Justice Belobaba rejected the argument that the complaints on the opinion survey were “hearsay” and therefore could not be relied on as evidence. He noted that the defendant itself had placed considerable emphasis on the value of these surveys in its internal communications:

[69] In a letter to CIBC employees in 2009, the defendant bank’s CEO encouraged employees to participate in the 2009 Employee Survey and went on to underscore the importance and reliability of “past surveys”…

Justice Belobaba pointed out that the reliability of these surveys was enhanced by the fact that the defendant had designed them for the specific purpose of gauging employee morale. Morever, he noted that in other cases, “even public opinion surveys have been found to be admissible “provided the survey is both reliable … and valid (in the sense that the right questions have been put to the right pool of respondents in the right way …)”.

The Bank Knew the Employees Were Working Overtime

The second key piece of evidence was that the defendant was aware of the overtime work and permitted it. This was supported by internal bank documents:

[83] An employer is liable for “permitting” overtime hours if it knew or should have known that overtime hours were being worked and failed to take steps to prevent the work. Here, there is compelling evidence of actual or constructive knowledge – I refer, at minimum, to the internal bank reports and theme documents reviewed above. Over the 16 years of the class period, the defendant bank knew or should have known that some employees were not being compensated for overtime work and many others were at least exposed to this risk.

The bank simply “looked the other way”

[84] The evidence shows that year after year, hundreds of class members complained that they were working unpaid overtime. The defendant bank had repeated notice that its “delegation” model was not working and did nothing in response. If an employer is told of the existence of numerous complaints about unpaid overtime, does nothing in response, and simply “looks the other way,” the employer is effectively permitting the employees to work overtime….

Justice Belobaba also devoted considerable space to asserting the clarity of the law with respect to overtime pay. The statute that applies to bank employees, the Canada Labour Code, obligates the employer to pay overtime whenever “an employee is required or permitted to work in excess of the standard hours of work.” He looked at the case law on statutes with similar wording, going as far afield as the American Fair Labor Standards Act. He found that the jurisprudence is clear that the onus is on the employer. It cannot pretend that it did not know and did not want the employees to work overtime: “it is the duty of the management to exercise its control and see that the work is not performed if it does not want it to be performed.”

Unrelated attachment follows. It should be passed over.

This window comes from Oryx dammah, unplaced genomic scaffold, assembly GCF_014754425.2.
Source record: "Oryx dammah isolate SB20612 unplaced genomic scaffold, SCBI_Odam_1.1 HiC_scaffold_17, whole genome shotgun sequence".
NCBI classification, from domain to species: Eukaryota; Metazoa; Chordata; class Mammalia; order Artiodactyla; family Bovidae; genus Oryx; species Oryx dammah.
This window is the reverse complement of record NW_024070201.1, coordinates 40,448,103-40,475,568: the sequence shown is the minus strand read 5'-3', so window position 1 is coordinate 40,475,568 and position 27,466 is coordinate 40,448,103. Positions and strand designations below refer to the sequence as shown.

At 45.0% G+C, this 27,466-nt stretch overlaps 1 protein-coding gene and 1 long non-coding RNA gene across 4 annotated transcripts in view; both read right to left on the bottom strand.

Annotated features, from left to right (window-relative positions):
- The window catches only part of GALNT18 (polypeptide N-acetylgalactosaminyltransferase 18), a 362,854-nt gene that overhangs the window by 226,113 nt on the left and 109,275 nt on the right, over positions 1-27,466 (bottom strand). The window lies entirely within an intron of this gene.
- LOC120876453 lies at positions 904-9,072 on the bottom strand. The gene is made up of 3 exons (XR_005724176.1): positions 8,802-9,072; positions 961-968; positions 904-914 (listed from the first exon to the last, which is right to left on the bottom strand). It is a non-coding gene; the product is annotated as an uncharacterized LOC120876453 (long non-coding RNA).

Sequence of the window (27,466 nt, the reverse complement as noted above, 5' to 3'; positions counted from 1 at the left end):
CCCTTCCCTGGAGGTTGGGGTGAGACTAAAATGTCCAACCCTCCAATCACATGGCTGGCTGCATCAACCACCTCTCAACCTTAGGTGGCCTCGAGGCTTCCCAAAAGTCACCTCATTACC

While the defendant was found liable for underpaying overtime, it did manage to avoid a finding that it acted in bad faith, which might have justified punitive damages. The judge found that the defendant was “careless and indifferent,” but he did not find that it “lied or knowingly misled its employees about the legality of its overtime policies.”

This has been a hard-fought case, that has required considerable patience and determination on the part of class counsel. The claim was commenced in 2007, and the defendant only gave up the fight against certification after the Supreme Court refused leave to appeal. It is still not over. Even if the defendant refrains from appealing the summary judgment decision that assigned liability, there will still need to be a second phase to determine the quantification of damages.

Peter Spiro is Counsel to Monkhouse Law P.C., www.monkhouselaw.com, and Principal of Spiro Law P.C., www.peterspiro.com. This article is intended as general information and not legal advice for the situation of any particular reader.


[1] Peter Spiro, “Class Actions in Employment Related Disputes,” Canadian Class Action Review, 2015.

[2] Fresco v. Canadian Imperial Bank of Commerce, 2012 ONCA 444 (CanLII), par. 103, http://canlii.ca/t/frtzk#par103.